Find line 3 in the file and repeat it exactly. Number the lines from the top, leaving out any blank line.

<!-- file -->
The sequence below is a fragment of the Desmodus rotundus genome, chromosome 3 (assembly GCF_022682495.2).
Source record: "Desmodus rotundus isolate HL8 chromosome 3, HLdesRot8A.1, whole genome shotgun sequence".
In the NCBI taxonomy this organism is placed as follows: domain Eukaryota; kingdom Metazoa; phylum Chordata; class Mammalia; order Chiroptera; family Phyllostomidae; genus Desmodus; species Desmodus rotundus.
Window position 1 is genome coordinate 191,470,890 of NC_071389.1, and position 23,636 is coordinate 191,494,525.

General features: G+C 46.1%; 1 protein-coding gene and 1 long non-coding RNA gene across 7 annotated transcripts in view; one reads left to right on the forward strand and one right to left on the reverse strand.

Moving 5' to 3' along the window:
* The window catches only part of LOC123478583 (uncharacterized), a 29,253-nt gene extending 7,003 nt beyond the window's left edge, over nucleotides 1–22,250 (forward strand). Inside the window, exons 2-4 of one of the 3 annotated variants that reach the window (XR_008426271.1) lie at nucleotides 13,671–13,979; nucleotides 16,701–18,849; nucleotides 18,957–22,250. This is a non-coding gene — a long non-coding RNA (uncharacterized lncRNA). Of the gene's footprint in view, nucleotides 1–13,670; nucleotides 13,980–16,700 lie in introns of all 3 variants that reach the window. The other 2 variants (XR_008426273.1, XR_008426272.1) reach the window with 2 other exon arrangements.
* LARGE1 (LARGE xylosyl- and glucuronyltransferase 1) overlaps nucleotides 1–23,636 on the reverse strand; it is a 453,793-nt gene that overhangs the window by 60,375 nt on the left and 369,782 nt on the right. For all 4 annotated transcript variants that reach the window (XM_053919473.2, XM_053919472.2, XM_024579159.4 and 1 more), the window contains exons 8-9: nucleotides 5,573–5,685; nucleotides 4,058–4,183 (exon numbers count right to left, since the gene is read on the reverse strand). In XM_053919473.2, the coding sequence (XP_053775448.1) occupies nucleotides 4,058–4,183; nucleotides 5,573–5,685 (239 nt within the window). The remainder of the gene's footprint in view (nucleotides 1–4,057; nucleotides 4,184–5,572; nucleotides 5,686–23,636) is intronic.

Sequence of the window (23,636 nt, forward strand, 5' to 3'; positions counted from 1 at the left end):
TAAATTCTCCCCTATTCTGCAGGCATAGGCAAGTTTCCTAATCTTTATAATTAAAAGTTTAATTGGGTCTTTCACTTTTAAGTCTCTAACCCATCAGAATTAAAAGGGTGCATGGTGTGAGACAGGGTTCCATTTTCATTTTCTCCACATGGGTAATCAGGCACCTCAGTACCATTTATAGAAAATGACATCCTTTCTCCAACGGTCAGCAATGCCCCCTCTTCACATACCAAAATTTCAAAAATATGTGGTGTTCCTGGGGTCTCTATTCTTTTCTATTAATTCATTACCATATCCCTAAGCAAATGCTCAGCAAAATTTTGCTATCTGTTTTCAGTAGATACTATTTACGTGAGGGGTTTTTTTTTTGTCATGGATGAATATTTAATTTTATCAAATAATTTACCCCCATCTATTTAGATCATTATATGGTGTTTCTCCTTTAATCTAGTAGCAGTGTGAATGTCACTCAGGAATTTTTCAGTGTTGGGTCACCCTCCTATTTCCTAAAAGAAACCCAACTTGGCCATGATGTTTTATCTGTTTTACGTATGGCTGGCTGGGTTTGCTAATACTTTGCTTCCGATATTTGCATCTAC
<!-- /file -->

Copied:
In the NCBI taxonomy this organism is placed as follows: domain Eukaryota; kingdom Metazoa; phylum Chordata; class Mammalia; order Chiroptera; family Phyllostomidae; genus Desmodus; species Desmodus rotundus.